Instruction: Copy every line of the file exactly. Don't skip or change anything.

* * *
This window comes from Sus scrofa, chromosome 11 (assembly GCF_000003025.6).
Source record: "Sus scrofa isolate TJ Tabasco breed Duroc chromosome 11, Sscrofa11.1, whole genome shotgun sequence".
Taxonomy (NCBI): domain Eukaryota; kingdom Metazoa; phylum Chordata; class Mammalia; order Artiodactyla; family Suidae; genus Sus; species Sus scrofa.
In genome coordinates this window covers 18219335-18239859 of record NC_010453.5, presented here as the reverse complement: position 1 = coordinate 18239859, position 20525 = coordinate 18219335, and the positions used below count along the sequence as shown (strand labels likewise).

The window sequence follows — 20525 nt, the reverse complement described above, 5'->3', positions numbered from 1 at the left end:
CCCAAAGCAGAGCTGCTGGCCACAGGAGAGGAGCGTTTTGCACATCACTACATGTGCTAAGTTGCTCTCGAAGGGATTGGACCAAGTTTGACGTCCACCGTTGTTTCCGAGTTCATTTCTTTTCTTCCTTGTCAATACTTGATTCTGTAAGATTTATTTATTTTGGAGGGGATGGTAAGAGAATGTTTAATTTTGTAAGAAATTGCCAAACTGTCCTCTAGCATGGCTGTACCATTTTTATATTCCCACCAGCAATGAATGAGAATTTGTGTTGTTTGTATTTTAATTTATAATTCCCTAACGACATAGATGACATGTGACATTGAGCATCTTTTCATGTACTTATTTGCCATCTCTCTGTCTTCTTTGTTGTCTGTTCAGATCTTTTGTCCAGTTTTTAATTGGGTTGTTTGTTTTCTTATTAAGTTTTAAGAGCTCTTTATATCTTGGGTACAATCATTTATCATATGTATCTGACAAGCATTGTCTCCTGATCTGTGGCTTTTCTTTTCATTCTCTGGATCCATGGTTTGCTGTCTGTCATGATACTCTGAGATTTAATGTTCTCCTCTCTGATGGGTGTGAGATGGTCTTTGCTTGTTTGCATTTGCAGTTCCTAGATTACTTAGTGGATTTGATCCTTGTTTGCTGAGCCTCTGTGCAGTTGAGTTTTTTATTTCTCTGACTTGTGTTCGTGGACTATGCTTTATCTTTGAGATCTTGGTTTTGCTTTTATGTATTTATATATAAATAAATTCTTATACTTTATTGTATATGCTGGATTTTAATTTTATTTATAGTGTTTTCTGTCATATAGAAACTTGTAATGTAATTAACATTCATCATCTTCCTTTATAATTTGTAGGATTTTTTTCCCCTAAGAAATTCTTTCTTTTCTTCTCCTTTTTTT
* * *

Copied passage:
This window comes from Sus scrofa, chromosome 11 (assembly GCF_000003025.6).
Source record: "Sus scrofa isolate TJ Tabasco breed Duroc chromosome 11, Sscrofa11.1, whole genome shotgun sequence".
Taxonomy (NCBI): domain Eukaryota; kingdom Metazoa; phylum Chordata; class Mammalia; order Artiodactyla; family Suidae; genus Sus; species Sus scrofa.
In genome coordinates this window covers 18219335-18239859 of record NC_010453.5, presented here as the reverse complement: position 1 = coordinate 18239859, position 20525 = coordinate 18219335, and the positions used below count along the sequence as shown (strand labels likewise).

The window sequence follows — 20525 nt, the reverse complement described above, 5'->3', positions numbered from 1 at the left end:
CCCAAAGCAGAGCTGCTGGCCACAGGAGAGGAGCGTTTTGCACATCACTACATGTGCTAAGTTGCTCTCGAAGGGATTGGACCAAGTTTGACGTCCACCGTTGTTTCCGAGTTCATTTCTTTTCTTCCTTGTCAATACTTGATTCTGTAAGATTTATTTATTTTGGAGGGGATGGTAAGAGAATGTTTAATTTTGTAAGAAATTGCCAAACTGTCCTCTAGCATGGCTGTACCATTTTTATATTCCCACCAGCAATGAATGAGAATTTGTGTTGTTTGTATTTTAATTTATAATTCCCTAACGACATAGATGACATGTGACATTGAGCATCTTTTCATGTACTTATTTGCCATCTCTCTGTCTTCTTTGTTGTCTGTTCAGATCTTTTGTCCAGTTTTTAATTGGGTTGTTTGTTTTCTTATTAAGTTTTAAGAGCTCTTTATATCTTGGGTACAATCATTTATCATATGTATCTGACAAGCATTGTCTCCTGATCTGTGGCTTTTCTTTTCATTCTCTGGATCCATGGTTTGCTGTCTGTCATGATACTCTGAGATTTAATGTTCTCCTCTCTGATGGGTGTGAGATGGTCTTTGCTTGTTTGCATTTGCAGTTCCTAGATTACTTAGTGGATTTGATCCTTGTTTGCTGAGCCTCTGTGCAGTTGAGTTTTTTATTTCTCTGACTTGTGTTCGTGGACTATGCTTTATCTTTGAGATCTTGGTTTTGCTTTTATGTATTTATATATAAATAAATTCTTATACTTTATTGTATATGCTGGATTTTAATTTTATTTATAGTGTTTTCTGTCATATAGAAACTTGTAATGTAATTAACATTCATCATCTTCCTTTATAATTTGTAGGATTTTTTTCCCCTAAGAAATTCTTTCTTTTCTTCTCCTTTTTTT